Ikea Is the Disney World of China

We're not sure how to break this to you. So we'll just say it: People in China go to Ikea just to hang out. And sleep on the beds.

When dealing with the most extreme and bizarre practices of foreign cultures, it's often best not to judge. Grotesquely stretching women's necks with a series of metal rings? Outsiders wouldn't understand. Setting old people adrift on ice floes to die? It's just their way. Chinese people using the Beijing Ikea like it's some theme park, spending hours and hours there hanging out like common homeless people, but ostensibly for pleasure? It's not something we could or would desire to understand, no. Nevertheless, the LAT reports:

"It's the only big store in Beijing where a security guard doesn't stop you from taking a picture," said Jing Bo, 30, who was looking for promising backdrops for a photograph of his girlfriend.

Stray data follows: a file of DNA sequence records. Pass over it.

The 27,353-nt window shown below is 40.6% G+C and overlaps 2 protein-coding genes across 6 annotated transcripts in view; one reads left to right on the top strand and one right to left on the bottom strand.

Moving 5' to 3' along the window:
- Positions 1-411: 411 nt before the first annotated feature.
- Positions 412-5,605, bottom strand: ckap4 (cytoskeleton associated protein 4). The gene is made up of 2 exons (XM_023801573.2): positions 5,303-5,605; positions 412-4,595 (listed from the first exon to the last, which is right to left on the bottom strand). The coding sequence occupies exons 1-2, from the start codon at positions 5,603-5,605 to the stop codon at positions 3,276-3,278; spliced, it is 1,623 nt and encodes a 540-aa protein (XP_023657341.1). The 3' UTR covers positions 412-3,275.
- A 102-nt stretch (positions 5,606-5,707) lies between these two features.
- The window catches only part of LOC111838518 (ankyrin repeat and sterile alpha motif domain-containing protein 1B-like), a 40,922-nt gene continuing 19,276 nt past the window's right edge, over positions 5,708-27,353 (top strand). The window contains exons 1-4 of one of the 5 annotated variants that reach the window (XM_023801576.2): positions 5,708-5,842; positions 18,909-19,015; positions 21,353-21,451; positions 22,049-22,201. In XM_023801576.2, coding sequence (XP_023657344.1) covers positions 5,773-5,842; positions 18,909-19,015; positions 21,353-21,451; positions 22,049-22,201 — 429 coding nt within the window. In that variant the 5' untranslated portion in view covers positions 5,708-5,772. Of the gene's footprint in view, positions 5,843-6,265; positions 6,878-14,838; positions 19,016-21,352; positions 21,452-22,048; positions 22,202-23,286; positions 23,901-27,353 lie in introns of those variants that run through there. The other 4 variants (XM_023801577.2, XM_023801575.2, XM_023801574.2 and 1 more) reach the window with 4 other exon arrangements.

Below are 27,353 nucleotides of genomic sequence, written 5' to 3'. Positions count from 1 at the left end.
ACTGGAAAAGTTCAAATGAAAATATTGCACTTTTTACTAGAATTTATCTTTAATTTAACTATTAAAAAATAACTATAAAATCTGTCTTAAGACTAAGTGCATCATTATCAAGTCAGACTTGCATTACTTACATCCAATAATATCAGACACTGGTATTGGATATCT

Ikea Is the Disney World of China

Sure, it's tempting to believe that our friends in the Far East have already fast-forwarded directly into our dystopian nightmare future in which soulless big box stores are offered to a zombie-like populace like a fast food menu to replace any dangerous, free-thinking "culture." But who are we to judge?

Imagining the possibilities here is one of the reasons Bai Yalin drove an hour and a half from her apartment to spend a day at the store with her 7-year-old son and two teenage nieces. There are few other indoor spaces, she said, where she can entertain the children free on an oppressive summer afternoon.

Bai mapped out a five-hour outing. First, they had hot dogs and soft ice cream cones at noon. Then they enjoyed a long rest lounging on the beds. Bai kicked off her sandals and sprawled out on a Tromso bunk bed. The 36-year-old homemaker made herself comfortable and even answered passing shoppers' questions about the quality of the mattress.

Fuck it! These people are crazy. I will swallow cyanide if America ever gets to the point that we forsake the outdoors in favor of whiling away long hours lounging in corporate chain stores while... oh, Barnes & Noble.

Global dystopia, huzzah!
[Pics: pmorgan, Mana Dili]